The slow loris (Nycticebus) is a primate genus closely related to the lemur and found across South East Asia, from Bangladesh and China's Yunnan province to the island of Borneo.
The slow loris is rare amongst primates for having a toxic bite, and is rated as Vulnerable or Endangered on the IUCN Red List. Maybe not so endangered, since researchers have found a brand new species.
A team's analysis of the primate's distinctive facial fur markings, published in the American Journal of Primatology, reveals the existence of one entirely new species, while two possible sub-species are being officially recognized as unique.
Slow lorises are recognized by their unique fur coloration on the body and face, yet while traits such as fur patterns are often used to distinguish between species; nocturnal species are cryptic in coloration and have less obvious external differences.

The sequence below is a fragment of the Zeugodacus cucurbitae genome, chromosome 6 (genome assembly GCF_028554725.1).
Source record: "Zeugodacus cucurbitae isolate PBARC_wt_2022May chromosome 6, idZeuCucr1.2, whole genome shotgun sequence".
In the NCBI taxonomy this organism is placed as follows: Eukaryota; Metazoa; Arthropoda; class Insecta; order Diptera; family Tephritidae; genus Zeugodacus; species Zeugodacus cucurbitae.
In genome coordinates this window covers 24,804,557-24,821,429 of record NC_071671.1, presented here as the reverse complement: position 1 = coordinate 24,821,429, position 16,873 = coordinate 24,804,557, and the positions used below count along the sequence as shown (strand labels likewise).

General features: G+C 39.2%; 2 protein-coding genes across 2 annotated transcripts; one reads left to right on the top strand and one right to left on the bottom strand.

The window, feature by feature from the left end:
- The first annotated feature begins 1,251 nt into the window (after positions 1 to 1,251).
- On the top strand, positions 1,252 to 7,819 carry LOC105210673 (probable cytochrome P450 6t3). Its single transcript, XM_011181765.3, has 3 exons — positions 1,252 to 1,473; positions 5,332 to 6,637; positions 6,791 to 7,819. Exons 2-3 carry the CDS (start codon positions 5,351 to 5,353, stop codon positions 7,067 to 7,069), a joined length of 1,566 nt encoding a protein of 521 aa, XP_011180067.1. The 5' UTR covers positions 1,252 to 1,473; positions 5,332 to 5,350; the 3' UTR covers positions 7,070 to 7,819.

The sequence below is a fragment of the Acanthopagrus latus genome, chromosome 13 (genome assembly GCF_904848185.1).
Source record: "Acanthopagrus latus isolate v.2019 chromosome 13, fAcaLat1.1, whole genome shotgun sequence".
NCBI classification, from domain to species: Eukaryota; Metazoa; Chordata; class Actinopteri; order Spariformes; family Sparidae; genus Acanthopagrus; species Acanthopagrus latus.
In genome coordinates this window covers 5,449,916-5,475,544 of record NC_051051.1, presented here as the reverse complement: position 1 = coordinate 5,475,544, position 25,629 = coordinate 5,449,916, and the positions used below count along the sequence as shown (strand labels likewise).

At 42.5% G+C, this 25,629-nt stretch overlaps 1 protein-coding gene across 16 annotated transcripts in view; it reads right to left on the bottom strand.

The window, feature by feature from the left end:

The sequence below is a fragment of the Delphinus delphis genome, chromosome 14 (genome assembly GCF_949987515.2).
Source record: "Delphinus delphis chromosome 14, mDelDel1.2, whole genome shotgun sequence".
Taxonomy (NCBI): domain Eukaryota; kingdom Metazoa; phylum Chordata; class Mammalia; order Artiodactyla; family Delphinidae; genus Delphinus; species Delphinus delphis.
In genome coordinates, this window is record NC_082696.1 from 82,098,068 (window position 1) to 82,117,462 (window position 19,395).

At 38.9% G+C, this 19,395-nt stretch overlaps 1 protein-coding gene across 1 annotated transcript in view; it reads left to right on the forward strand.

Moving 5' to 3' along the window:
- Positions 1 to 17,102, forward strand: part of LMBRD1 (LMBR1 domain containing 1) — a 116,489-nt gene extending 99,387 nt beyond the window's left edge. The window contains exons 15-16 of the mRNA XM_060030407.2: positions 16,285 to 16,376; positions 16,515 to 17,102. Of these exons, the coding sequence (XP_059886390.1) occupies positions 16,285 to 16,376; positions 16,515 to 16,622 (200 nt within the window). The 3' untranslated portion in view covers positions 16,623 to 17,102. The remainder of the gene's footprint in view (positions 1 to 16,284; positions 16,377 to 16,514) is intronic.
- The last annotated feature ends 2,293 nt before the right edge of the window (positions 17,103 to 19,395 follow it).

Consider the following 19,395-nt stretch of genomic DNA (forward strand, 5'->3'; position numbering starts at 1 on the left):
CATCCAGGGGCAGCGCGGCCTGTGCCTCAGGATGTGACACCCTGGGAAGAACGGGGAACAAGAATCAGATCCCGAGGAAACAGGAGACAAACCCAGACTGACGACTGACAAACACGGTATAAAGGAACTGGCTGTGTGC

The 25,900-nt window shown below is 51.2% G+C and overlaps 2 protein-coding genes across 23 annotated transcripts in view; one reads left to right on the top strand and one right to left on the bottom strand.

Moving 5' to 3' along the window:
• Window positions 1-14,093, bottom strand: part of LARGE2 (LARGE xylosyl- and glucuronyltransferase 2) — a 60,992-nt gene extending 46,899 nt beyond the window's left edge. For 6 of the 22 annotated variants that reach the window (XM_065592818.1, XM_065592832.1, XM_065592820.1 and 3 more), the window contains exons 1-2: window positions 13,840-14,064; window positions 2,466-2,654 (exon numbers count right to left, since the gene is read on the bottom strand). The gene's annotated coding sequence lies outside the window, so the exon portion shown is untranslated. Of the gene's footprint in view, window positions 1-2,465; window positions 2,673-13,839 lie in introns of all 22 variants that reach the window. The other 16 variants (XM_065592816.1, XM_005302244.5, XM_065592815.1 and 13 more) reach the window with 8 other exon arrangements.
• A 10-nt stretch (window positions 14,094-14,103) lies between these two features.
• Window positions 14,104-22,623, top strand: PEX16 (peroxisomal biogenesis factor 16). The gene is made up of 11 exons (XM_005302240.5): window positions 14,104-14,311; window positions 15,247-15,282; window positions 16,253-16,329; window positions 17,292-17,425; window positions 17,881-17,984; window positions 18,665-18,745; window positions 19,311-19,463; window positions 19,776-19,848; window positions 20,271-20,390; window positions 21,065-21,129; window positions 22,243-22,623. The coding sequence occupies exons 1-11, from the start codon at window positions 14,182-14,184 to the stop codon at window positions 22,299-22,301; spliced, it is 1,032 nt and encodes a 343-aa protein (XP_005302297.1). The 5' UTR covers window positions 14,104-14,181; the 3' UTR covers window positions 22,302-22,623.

The team's research focused on the distinctive colorings of Borneo's slow loris, whose faces have an appearance of a mask, with the eyes being covered by distinct patches and their heads having varying shapes of caps on the top.
"Technological advances have improved our knowledge about the diversity of several nocturnal mammals," said Rachel Munds from the University of Missouri Columbia. "Historically many species went unrecognized as they were falsely lumped together as one species. While the number of recognized primate species has doubled in the past 25 years some nocturnal species remain hidden to science."
Differences among these facemasks resulted in recognition of four species of Bornean and Philippine lorises, N menagensis, N. bancanus, N. borneanus and N. kayan. Of these Nycticebus kayan is a new group unrecognized before as distinct. This new species is found in the central-east highland area of Borneo and is named for a major river flowing in its region, the Kayan.
Continue reading (Incl. Pic) at: Nycticebus In Borneo: New Species Of Primate, Same Toxic Bite.